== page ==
Friday, December 11, 2020

Drunk on Volcanology - Scoria Chardonnay


The next Drunk on Geology post is for the Scoria Chardonnay from the Scoria Vineyards and Winery

The Scoria Vineyards and Winery are located in the same region as the previous Drunk on Geology post, Cinder Wines, the Snake River Plain, and both even have geologically related names. The words "cinder" and "scoria" are often used interchangeably within the geological nomenclature. 

Scoria is a volcanic rock that solidifies as basaltic lava is splattered out of a volcanic vent. Lava is categorized by its chemical composition, which also effects other aspects of it. Basaltic magma is a low silica (quartz) magma, meaning it tends to have a low viscosity (runny), is darker in color (black), it has a high iron and magnesium content (rusts), and it is also generally hotter when it erupts. 

Sample of scoria from Utah's Ice Spings Volcano. 

When you get a specific type of volcanic eruption where the basaltic lava splatters out, the lave then cools in the air with lots of air holes in it. This gives the lava rock a holey, lightweight appearance, like pumice, but black in color (as seen in the picture above). Over time these scoria rocks pile up around the vent eventually creating what is known as a cinder cone volcano. Cinder, again, referring to the scoria rocks.  

Text from the back of the bottle:
"Scoria's chardonnay takes on subtle tropical fruit flavors with expansive finishes of vanilla and French oak.
Our vines root deep into soil laced with dark volcanic scoria rock."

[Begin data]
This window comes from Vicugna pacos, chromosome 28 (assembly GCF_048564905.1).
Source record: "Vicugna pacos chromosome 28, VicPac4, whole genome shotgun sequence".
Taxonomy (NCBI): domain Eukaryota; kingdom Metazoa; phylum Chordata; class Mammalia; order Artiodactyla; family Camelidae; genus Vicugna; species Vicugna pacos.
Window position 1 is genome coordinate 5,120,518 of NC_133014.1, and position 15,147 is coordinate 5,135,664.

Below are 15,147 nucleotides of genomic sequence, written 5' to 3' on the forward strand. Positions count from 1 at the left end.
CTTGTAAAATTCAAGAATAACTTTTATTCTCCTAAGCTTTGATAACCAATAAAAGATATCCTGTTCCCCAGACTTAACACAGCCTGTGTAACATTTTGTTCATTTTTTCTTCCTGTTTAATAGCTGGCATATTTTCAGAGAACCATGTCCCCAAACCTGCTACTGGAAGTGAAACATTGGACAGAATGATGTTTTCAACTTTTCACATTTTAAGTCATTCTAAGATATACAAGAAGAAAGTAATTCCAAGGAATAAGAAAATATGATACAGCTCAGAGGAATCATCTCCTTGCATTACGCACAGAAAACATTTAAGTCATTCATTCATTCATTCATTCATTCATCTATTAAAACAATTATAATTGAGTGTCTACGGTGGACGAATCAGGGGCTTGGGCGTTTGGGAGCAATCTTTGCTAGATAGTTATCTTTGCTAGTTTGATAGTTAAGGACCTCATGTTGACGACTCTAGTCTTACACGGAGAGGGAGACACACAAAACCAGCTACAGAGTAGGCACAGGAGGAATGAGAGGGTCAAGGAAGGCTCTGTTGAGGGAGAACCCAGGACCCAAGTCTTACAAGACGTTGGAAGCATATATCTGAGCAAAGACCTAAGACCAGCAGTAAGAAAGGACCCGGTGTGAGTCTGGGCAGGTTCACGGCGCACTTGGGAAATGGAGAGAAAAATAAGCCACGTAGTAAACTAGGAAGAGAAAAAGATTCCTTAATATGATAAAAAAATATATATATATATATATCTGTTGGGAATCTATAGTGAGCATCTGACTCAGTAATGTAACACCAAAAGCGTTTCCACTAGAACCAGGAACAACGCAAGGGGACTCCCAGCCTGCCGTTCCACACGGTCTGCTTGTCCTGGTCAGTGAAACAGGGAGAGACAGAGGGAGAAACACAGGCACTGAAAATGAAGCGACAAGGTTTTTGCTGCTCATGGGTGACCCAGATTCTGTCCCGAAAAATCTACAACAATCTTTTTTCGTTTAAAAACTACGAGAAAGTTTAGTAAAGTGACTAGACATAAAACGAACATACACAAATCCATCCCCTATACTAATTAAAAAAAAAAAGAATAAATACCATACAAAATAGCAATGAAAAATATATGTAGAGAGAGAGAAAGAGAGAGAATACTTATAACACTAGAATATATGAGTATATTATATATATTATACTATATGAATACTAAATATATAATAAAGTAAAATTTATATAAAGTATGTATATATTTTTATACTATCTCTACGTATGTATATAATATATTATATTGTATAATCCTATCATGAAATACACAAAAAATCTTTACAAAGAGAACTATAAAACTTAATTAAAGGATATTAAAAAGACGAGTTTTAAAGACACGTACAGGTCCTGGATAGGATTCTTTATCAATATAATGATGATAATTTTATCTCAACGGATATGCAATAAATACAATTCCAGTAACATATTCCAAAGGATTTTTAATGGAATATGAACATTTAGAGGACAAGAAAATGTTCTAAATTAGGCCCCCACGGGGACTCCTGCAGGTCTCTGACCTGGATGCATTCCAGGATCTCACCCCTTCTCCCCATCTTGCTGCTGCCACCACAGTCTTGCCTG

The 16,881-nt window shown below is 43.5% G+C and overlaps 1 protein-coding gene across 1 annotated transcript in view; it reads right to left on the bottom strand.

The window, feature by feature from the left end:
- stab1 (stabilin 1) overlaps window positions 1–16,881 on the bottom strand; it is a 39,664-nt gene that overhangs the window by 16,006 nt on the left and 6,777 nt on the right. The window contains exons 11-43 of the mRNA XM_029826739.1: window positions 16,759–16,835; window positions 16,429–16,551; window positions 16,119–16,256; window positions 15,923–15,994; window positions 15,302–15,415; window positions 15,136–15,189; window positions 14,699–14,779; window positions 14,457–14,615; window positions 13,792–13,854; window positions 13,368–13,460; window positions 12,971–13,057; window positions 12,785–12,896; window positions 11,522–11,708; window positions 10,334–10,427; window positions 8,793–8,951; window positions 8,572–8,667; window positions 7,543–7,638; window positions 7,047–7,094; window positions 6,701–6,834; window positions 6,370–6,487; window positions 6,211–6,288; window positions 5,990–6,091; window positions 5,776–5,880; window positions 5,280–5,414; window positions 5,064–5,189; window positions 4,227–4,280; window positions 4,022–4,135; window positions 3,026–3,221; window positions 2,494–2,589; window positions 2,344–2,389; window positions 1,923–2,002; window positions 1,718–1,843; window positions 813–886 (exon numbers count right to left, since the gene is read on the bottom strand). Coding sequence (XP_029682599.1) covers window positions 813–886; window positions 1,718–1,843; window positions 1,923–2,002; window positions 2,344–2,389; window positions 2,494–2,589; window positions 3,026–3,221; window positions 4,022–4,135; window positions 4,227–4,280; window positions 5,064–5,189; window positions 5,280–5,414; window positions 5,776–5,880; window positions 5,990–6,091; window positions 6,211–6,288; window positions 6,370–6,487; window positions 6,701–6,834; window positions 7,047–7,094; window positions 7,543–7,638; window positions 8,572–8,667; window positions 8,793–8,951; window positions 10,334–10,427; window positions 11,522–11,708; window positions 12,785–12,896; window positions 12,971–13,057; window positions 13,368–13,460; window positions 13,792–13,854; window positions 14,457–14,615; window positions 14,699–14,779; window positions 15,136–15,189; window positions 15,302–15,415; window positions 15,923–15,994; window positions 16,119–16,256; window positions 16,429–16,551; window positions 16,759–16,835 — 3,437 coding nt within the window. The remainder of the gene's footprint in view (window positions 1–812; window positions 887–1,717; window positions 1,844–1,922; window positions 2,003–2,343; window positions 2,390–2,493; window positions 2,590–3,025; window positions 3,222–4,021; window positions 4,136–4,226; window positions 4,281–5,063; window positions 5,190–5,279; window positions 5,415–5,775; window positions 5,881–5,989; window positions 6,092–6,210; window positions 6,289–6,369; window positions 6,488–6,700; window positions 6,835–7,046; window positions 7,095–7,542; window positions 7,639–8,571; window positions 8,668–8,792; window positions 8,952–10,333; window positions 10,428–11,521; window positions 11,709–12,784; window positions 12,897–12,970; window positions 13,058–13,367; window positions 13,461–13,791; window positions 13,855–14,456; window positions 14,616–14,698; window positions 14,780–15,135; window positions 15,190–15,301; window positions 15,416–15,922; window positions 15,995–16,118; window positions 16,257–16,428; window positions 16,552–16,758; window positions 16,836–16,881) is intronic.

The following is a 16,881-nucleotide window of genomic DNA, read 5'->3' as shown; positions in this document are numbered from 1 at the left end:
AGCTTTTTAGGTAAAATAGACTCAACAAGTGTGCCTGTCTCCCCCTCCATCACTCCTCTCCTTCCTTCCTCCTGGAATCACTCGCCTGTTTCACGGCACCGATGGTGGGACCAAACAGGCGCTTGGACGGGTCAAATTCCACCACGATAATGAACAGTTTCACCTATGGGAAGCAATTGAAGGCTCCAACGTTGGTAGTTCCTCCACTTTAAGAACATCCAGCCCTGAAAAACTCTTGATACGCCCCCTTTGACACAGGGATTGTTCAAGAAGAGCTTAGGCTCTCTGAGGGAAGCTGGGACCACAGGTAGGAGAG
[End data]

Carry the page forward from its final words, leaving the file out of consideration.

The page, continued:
Pathway of the Yellowstone Hotspot across Idaho. Image courtesy of the Digital Geology of Idaho.

Generally, the Scoria Vineyards and Winery are located within the Snake River Plain. This is a region where the Yellowstone Hotspot once passed through. In actuality, the hotspot didn't move but the North American plate passed over the hotspot, creating this string of volcanic eruptions. While the plate passed over the hotspot, the hotspot melted most of this passage and afterwards, this region sank down from the cooling. It is a noticeable plain, devoid of mountains like the surrounding regions. Later, when the western US started to expand, which produced the Basin and Range region, this valley was susceptible to expansion, pulling the plate apart here. That expansion, which thinned the North American crust, combined with the low lying valley, allowed the hotter mantle to heat up this region melting the upper crustal rocks. This produced a score of volcanoes within the valley, including many parts of the western US down through Arizona. 

These volcanic eruptions, many of which were cinder cones, layered the Snake River Plain with scoria deposits. Later lake and river deposits made this valley an extremely fertile region with well drained soil, perfect for vineyards. Hence the reason so many wineries are located within the Snake River Plain. 

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